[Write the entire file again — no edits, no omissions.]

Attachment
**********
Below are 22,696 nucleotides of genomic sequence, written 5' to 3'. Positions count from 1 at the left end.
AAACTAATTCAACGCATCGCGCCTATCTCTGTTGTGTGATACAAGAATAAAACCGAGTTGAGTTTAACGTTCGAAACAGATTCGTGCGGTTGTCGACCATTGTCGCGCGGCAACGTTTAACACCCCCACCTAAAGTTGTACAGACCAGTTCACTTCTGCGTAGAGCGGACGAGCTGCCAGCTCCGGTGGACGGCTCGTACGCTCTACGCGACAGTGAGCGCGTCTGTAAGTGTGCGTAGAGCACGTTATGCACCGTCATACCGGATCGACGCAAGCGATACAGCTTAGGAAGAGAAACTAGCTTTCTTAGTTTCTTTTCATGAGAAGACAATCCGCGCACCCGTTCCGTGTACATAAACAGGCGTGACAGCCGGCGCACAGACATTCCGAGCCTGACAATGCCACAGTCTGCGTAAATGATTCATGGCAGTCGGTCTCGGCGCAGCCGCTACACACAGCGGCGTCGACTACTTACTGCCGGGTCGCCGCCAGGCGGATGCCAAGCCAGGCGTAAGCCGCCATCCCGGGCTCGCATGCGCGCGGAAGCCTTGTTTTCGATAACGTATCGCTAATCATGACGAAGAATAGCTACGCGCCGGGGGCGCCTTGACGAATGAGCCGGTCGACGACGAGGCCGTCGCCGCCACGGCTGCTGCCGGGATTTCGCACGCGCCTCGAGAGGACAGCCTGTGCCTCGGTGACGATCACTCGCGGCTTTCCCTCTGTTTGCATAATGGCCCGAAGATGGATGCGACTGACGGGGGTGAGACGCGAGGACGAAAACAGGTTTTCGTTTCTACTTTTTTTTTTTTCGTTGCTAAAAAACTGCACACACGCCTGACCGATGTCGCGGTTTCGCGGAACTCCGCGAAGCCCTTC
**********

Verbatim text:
Below are 22,696 nucleotides of genomic sequence, written 5' to 3'. Positions count from 1 at the left end.
AAACTAATTCAACGCATCGCGCCTATCTCTGTTGTGTGATACAAGAATAAAACCGAGTTGAGTTTAACGTTCGAAACAGATTCGTGCGGTTGTCGACCATTGTCGCGCGGCAACGTTTAACACCCCCACCTAAAGTTGTACAGACCAGTTCACTTCTGCGTAGAGCGGACGAGCTGCCAGCTCCGGTGGACGGCTCGTACGCTCTACGCGACAGTGAGCGCGTCTGTAAGTGTGCGTAGAGCACGTTATGCACCGTCATACCGGATCGACGCAAGCGATACAGCTTAGGAAGAGAAACTAGCTTTCTTAGTTTCTTTTCATGAGAAGACAATCCGCGCACCCGTTCCGTGTACATAAACAGGCGTGACAGCCGGCGCACAGACATTCCGAGCCTGACAATGCCACAGTCTGCGTAAATGATTCATGGCAGTCGGTCTCGGCGCAGCCGCTACACACAGCGGCGTCGACTACTTACTGCCGGGTCGCCGCCAGGCGGATGCCAAGCCAGGCGTAAGCCGCCATCCCGGGCTCGCATGCGCGCGGAAGCCTTGTTTTCGATAACGTATCGCTAATCATGACGAAGAATAGCTACGCGCCGGGGGCGCCTTGACGAATGAGCCGGTCGACGACGAGGCCGTCGCCGCCACGGCTGCTGCCGGGATTTCGCACGCGCCTCGAGAGGACAGCCTGTGCCTCGGTGACGATCACTCGCGGCTTTCCCTCTGTTTGCATAATGGCCCGAAGATGGATGCGACTGACGGGGGTGAGACGCGAGGACGAAAACAGGTTTTCGTTTCTACTTTTTTTTTTTTCGTTGCTAAAAAACTGCACACACGCCTGACCGATGTCGCGGTTTCGCGGAACTCCGCGAAGCCCTTC